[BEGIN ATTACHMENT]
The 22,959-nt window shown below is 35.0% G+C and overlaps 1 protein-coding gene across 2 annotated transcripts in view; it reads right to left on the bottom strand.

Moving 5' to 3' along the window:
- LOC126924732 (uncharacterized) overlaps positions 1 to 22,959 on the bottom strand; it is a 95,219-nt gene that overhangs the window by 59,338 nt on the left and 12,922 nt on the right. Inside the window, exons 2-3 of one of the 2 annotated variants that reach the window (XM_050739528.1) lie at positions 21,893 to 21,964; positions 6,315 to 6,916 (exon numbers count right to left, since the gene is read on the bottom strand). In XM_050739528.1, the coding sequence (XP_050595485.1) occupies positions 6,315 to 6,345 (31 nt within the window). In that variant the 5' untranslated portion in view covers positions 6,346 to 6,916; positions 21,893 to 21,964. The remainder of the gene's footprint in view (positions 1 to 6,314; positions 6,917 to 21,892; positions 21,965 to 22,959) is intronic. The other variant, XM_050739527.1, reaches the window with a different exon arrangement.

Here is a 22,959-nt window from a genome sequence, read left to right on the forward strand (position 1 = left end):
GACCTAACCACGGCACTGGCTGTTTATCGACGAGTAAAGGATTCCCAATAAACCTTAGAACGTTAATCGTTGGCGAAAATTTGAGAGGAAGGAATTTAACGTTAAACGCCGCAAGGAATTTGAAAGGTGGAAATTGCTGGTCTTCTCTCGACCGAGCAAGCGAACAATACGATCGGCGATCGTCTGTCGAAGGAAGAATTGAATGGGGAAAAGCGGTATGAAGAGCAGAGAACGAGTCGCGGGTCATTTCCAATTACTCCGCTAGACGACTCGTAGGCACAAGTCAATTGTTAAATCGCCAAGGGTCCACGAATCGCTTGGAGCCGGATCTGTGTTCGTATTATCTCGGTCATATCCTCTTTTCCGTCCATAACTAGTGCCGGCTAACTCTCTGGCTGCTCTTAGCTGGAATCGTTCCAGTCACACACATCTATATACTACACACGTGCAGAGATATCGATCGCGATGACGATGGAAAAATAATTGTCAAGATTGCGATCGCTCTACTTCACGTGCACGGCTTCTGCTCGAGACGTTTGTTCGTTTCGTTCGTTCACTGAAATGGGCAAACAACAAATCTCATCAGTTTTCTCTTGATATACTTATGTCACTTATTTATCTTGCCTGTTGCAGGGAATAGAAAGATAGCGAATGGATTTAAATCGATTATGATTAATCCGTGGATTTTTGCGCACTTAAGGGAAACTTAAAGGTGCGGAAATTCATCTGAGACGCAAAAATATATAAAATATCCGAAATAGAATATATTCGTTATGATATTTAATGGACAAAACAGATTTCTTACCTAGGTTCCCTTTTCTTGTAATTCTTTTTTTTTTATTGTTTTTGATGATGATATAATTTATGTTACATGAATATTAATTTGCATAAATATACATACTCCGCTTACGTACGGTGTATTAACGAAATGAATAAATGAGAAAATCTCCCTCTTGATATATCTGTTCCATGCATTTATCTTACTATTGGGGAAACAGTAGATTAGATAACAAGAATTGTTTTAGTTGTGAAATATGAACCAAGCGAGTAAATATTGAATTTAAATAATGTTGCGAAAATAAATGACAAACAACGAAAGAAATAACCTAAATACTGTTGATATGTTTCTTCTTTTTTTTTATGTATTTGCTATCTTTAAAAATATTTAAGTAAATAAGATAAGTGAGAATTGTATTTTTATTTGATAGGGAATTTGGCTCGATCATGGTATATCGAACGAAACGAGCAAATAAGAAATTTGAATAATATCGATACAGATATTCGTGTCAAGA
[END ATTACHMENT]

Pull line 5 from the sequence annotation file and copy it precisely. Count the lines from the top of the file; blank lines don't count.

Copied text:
GACCTAACCACGGCACTGGCTGTTTATCGACGAGTAAAGGATTCCCAATAAACCTTAGAACGTTAATCGTTGGCGAAAATTTGAGAGGAAGGAATTTAACGTTAAACGCCGCAAGGAATTTGAAAGGTGGAAATTGCTGGTCTTCTCTCGACCGAGCAAGCGAACAATACGATCGGCGATCGTCTGTCGAAGGAAGAATTGAATGGGGAAAAGCGGTATGAAGAGCAGAGAACGAGTCGCGGGTCATTTCCAATTACTCCGCTAGACGACTCGTAGGCACAAGTCAATTGTTAAATCGCCAAGGGTCCACGAATCGCTTGGAGCCGGATCTGTGTTCGTATTATCTCGGTCATATCCTCTTTTCCGTCCATAACTAGTGCCGGCTAACTCTCTGGCTGCTCTTAGCTGGAATCGTTCCAGTCACACACATCTATATACTACACACGTGCAGAGATATCGATCGCGATGACGATGGAAAAATAATTGTCAAGATTGCGATCGCTCTACTTCACGTGCACGGCTTCTGCTCGAGACGTTTGTTCGTTTCGTTCGTTCACTGAAATGGGCAAACAACAAATCTCATCAGTTTTCTCTTGATATACTTATGTCACTTATTTATCTTGCCTGTTGCAGGGAATAGAAAGATAGCGAATGGATTTAAATCGATTATGATTAATCCGTGGATTTTTGCGCACTTAAGGGAAACTTAAAGGTGCGGAAATTCATCTGAGACGCAAAAATATATAAAATATCCGAAATAGAATATATTCGTTATGATATTTAATGGACAAAACAGATTTCTTACCTAGGTTCCCTTTTCTTGTAATTCTTTTTTTTTTATTGTTTTTGATGATGATATAATTTATGTTACATGAATATTAATTTGCATAAATATACATACTCCGCTTACGTACGGTGTATTAACGAAATGAATAAATGAGAAAATCTCCCTCTTGATATATCTGTTCCATGCATTTATCTTACTATTGGGGAAACAGTAGATTAGATAACAAGAATTGTTTTAGTTGTGAAATATGAACCAAGCGAGTAAATATTGAATTTAAATAATGTTGCGAAAATAAATGACAAACAACGAAAGAAATAACCTAAATACTGTTGATATGTTTCTTCTTTTTTTTTATGTATTTGCTATCTTTAAAAATATTTAAGTAAATAAGATAAGTGAGAATTGTATTTTTATTTGATAGGGAATTTGGCTCGATCATGGTATATCGAACGAAACGAGCAAATAAGAAATTTGAATAATATCGATACAGATATTCGTGTCAAGA